Background: Although nearly half of the human genome is comprised of repetitive sequences, the expression profile of these elements remains largely uncharacterized. Recently developed high throughput sequencing technologies provide us with a powerful new set of tools to study repeat elements. Hence, we performed whole transcriptome sequencing to investigate the expression of repetitive elements in human frontal cortex using postmortem tissue obtained from the Stanley Medical Research Institute.Results: We found a significant amount of reads from the human frontal cortex originate from repeat elements. We also noticed that Alu elements were expressed at levels higher than expected by random or background transcription. In contrast, L1 elements were expressed at lower than expected amounts.Conclusions: Repetitive elements are expressed abundantly in the human brain. This expression pattern appears to be element specific and can not be explained by random or background transcription. These results demonstrate that our knowledge about repetitive elements is far from complete. Further characterization is required to determine the mechanism, the control, and the effects of repeat element expression.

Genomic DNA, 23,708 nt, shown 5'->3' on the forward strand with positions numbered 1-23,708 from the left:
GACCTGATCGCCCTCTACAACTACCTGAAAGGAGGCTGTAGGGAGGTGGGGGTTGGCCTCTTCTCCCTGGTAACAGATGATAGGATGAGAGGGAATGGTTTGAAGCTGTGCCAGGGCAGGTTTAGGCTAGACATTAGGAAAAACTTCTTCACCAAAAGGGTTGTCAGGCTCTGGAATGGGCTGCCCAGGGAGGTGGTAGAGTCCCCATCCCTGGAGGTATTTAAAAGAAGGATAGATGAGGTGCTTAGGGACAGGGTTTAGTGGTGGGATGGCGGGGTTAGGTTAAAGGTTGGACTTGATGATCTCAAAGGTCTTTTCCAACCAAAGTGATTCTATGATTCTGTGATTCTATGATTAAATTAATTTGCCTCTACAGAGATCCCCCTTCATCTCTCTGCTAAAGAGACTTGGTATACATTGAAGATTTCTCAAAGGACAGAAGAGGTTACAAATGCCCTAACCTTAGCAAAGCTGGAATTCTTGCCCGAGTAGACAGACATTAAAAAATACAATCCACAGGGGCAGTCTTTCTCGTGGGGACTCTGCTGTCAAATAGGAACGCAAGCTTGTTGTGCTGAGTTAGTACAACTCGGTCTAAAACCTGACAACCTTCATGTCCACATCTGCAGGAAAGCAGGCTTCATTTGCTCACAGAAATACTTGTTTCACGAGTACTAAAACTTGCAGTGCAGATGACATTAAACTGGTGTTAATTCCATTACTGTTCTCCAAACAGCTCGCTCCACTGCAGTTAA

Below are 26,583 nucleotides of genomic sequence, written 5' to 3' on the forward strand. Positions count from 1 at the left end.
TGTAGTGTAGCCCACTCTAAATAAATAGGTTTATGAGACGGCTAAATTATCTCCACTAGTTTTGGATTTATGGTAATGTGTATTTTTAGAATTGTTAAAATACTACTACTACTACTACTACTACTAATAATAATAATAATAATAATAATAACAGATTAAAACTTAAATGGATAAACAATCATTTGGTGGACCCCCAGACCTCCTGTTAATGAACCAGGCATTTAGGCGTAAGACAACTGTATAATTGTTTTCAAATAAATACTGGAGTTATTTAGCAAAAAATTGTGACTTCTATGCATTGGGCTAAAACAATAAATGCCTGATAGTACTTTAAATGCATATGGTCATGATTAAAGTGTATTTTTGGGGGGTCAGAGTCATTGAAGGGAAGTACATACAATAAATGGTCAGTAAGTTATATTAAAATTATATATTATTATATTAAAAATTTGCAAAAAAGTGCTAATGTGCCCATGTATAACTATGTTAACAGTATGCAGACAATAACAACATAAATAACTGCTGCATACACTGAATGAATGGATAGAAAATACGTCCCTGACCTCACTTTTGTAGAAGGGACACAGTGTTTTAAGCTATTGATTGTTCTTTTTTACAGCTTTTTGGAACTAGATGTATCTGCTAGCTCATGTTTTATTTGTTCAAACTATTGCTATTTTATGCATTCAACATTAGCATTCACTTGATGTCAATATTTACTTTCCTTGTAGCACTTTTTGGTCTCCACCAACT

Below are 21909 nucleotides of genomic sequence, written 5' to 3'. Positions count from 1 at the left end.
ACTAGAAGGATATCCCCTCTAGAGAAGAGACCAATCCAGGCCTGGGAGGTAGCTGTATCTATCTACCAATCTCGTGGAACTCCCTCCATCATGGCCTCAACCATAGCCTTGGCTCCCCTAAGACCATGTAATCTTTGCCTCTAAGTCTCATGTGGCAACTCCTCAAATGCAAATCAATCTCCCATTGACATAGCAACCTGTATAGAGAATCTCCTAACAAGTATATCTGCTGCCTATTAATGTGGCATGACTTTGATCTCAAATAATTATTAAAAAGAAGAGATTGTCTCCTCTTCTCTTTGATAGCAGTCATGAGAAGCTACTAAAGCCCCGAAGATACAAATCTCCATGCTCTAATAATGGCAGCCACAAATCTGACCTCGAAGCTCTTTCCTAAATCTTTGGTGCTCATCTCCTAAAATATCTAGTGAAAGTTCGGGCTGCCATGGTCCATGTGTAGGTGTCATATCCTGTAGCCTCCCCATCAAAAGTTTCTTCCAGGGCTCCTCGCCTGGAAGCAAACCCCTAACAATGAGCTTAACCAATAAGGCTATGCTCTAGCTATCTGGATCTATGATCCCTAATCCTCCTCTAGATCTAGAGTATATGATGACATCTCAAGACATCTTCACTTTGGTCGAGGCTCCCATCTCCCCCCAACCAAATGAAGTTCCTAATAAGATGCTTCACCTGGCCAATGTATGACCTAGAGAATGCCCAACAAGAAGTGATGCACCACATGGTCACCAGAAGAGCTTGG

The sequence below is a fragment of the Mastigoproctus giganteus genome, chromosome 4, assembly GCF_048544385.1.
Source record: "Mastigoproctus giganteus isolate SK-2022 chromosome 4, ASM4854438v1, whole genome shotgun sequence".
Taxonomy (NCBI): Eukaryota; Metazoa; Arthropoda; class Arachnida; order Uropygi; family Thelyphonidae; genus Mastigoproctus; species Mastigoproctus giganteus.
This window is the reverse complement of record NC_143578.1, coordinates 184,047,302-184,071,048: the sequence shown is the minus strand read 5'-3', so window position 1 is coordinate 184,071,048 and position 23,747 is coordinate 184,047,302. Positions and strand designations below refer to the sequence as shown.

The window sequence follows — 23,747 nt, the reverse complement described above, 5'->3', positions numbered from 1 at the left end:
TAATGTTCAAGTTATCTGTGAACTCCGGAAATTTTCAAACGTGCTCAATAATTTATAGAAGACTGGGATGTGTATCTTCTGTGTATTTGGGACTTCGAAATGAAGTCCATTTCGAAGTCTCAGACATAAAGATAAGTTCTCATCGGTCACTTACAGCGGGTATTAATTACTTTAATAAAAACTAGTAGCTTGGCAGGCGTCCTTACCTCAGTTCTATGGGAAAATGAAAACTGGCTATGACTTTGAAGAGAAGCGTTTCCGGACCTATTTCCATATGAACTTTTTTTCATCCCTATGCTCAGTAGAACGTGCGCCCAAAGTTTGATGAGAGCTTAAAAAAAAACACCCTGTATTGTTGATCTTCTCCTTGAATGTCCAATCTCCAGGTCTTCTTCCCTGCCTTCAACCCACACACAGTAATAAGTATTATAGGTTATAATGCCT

|Original language||English (US)|
|State||Published - Oct 10 2011|
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